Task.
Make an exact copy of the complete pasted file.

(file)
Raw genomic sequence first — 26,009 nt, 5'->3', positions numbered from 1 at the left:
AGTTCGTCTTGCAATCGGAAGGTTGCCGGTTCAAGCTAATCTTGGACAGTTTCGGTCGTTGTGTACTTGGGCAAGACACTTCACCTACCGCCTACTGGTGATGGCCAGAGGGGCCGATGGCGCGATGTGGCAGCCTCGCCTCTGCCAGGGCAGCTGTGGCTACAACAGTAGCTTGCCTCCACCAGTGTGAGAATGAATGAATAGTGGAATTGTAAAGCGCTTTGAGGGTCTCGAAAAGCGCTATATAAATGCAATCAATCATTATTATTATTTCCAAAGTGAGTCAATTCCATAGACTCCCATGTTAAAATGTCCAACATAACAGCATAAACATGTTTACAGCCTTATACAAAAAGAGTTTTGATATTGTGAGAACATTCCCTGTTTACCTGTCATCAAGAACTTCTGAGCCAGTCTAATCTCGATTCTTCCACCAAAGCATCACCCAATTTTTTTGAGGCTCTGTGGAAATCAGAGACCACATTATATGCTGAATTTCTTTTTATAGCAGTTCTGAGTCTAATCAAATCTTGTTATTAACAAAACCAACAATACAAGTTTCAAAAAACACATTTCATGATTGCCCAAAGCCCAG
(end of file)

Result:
Raw genomic sequence first — 26,009 nt, 5'->3', positions numbered from 1 at the left:
AGTTCGTCTTGCAATCGGAAGGTTGCCGGTTCAAGCTAATCTTGGACAGTTTCGGTCGTTGTGTACTTGGGCAAGACACTTCACCTACCGCCTACTGGTGATGGCCAGAGGGGCCGATGGCGCGATGTGGCAGCCTCGCCTCTGCCAGGGCAGCTGTGGCTACAACAGTAGCTTGCCTCCACCAGTGTGAGAATGAATGAATAGTGGAATTGTAAAGCGCTTTGAGGGTCTCGAAAAGCGCTATATAAATGCAATCAATCATTATTATTATTTCCAAAGTGAGTCAATTCCATAGACTCCCATGTTAAAATGTCCAACATAACAGCATAAACATGTTTACAGCCTTATACAAAAAGAGTTTTGATATTGTGAGAACATTCCCTGTTTACCTGTCATCAAGAACTTCTGAGCCAGTCTAATCTCGATTCTTCCACCAAAGCATCACCCAATTTTTTTGAGGCTCTGTGGAAATCAGAGACCACATTATATGCTGAATTTCTTTTTATAGCAGTTCTGAGTCTAATCAAATCTTGTTATTAACAAAACCAACAATACAAGTTTCAAAAAACACATTTCATGATTGCCCAAAGCCCAG